Commenting on the “weakening” of the online safety bill, Dr Gareth Mott, expert in Security and Intelligence at Kent, explains how whatever form the bill takes, it may already be out of date.
He says: ‘While the broad intentions of this bill are to be admired, in a world where technology develops faster than our legislative processes, discussion about the weakening of this bill may be moot. The technology already exists for peer-to-peer social networking sites – which cannot be censored in the same way that traditional ‘centralised’ sites can be. Additionally, they are harder to ‘blacklist’ and more challenging to take offline – these networks have no central owner to approach, cajole, or enforce against.
‘While there has been minimal take-up in these sites to date – not least due to their lack of existing community and a less intuitive user-friendly experience – it may be that this bill gives people an extra reason to overlook these downsides and seek an alternative to potentially heavily-censored central services.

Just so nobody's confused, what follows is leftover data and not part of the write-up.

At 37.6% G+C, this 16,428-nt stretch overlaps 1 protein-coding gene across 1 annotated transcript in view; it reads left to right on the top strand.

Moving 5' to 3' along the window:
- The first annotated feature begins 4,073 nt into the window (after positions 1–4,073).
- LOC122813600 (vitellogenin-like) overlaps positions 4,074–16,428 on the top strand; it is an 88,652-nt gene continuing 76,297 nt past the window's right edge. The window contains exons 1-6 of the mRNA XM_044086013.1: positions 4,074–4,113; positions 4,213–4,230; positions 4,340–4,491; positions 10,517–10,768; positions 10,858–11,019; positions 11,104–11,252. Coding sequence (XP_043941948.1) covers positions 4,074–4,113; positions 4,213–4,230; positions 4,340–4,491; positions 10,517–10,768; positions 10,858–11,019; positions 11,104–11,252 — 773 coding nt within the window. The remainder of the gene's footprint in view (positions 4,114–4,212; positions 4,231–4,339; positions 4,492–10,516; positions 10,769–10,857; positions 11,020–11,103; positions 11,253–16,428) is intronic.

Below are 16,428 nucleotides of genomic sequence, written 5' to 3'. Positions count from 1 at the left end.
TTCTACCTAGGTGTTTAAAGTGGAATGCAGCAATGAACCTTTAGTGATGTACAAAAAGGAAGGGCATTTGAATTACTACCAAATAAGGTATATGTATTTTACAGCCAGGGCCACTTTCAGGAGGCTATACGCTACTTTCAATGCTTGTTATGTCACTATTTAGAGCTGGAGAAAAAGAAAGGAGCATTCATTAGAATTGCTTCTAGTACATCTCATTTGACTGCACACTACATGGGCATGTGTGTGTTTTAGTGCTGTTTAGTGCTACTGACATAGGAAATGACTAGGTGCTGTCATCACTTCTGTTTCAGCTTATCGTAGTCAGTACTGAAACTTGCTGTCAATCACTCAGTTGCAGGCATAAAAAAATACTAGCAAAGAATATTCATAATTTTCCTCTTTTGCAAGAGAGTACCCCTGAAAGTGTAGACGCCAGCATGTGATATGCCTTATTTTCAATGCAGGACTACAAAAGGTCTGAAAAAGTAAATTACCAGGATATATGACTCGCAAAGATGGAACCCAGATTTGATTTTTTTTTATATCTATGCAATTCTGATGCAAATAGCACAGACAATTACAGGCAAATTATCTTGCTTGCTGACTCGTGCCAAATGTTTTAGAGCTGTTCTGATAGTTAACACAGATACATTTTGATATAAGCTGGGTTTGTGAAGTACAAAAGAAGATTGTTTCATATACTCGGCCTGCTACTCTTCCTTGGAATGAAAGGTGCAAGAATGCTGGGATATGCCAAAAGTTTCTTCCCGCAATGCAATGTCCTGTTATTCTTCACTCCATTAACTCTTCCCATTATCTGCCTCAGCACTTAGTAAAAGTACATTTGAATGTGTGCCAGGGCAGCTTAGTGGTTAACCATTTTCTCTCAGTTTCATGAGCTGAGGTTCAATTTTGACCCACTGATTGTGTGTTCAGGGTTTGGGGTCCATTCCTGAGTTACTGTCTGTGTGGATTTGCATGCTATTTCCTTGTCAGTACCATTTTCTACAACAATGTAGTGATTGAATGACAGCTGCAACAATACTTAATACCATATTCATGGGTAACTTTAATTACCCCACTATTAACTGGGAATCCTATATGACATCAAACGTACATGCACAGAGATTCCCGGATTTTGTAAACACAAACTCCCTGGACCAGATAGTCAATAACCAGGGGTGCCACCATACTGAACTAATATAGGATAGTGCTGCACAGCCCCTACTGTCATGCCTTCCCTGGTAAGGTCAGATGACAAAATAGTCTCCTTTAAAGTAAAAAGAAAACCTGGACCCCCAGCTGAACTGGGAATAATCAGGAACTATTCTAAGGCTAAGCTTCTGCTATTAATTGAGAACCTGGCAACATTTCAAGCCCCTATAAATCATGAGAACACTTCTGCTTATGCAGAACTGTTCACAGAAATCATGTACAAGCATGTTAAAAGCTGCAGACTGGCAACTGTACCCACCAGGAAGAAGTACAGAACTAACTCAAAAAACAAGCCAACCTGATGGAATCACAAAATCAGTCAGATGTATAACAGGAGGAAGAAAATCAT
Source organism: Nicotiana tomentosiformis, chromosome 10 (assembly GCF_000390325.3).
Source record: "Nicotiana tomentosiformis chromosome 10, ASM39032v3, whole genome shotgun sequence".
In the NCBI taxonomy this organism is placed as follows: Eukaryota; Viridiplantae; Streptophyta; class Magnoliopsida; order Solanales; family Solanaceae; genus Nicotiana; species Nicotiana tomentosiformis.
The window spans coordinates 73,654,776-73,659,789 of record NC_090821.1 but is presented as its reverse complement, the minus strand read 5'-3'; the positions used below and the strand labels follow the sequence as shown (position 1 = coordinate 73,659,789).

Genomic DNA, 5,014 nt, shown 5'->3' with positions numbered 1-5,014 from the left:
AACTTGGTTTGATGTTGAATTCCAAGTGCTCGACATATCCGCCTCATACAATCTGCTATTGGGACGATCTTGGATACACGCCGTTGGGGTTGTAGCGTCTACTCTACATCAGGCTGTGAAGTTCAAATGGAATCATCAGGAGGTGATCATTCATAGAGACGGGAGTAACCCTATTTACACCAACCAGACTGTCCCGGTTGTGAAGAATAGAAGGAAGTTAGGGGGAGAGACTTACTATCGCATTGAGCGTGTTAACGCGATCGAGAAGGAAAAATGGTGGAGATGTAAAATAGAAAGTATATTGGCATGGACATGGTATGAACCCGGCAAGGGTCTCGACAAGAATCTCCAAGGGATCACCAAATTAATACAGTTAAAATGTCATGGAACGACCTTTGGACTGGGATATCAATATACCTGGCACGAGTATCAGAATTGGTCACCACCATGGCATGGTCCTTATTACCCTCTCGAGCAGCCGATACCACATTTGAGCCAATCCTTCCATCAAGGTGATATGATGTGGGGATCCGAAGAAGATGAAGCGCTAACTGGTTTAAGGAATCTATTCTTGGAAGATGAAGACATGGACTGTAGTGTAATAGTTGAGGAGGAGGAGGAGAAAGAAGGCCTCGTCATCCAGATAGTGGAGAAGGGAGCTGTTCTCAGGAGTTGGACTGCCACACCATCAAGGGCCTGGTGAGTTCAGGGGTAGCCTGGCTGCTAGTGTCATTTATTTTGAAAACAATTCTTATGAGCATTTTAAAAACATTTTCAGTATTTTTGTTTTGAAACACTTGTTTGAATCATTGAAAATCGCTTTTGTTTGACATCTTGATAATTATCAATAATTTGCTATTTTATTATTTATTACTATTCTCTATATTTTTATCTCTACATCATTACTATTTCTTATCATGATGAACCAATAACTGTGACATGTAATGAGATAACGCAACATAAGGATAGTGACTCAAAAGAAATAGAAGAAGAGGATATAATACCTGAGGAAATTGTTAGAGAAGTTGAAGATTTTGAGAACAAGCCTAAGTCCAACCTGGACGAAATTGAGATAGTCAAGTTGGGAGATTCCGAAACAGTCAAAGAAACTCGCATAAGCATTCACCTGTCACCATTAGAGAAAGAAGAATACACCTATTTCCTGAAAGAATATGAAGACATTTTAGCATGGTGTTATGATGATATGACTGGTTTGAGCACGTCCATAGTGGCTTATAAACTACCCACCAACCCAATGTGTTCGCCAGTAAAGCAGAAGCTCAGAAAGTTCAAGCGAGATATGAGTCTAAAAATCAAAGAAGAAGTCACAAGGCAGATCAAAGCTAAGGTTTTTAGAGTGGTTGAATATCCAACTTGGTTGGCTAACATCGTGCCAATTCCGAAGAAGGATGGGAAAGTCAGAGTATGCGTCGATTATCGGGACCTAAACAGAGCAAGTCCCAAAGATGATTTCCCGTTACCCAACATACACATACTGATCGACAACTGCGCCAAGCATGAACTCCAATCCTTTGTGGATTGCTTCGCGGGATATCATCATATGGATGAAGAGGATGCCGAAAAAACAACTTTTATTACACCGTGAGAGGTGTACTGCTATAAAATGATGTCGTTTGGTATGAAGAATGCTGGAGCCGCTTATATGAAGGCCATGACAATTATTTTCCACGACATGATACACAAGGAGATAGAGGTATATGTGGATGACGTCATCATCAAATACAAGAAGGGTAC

‘Social networks are not fixed and permanent but are instead transitory spaces. Users fluctuate between services and will move to the services and communities they prefer. Most recently we got an indication of this when Twitter saw an exodus to federated social networks like Mastadon. If users find that they cannot express themselves in the way that they are accustomed to on centralised services, fully p2p social networks could be the next step.
‘Legislating for the (mis)use of cyberspace is a tricky issue. Undoubtedly, where we can legislate to alleviate net harms, we should. However, cyberspace is a global environment and our legislative – and enforcement – processes typically rely on traditional nation-state jurisdictional boundaries. We are using a bordered system to try to govern a borderless world, whilst our interconnected societies exist in a liminal space between the two. In essence, this ‘clash of governance’ is one of the overriding challenges that our societies face in the 21st century.’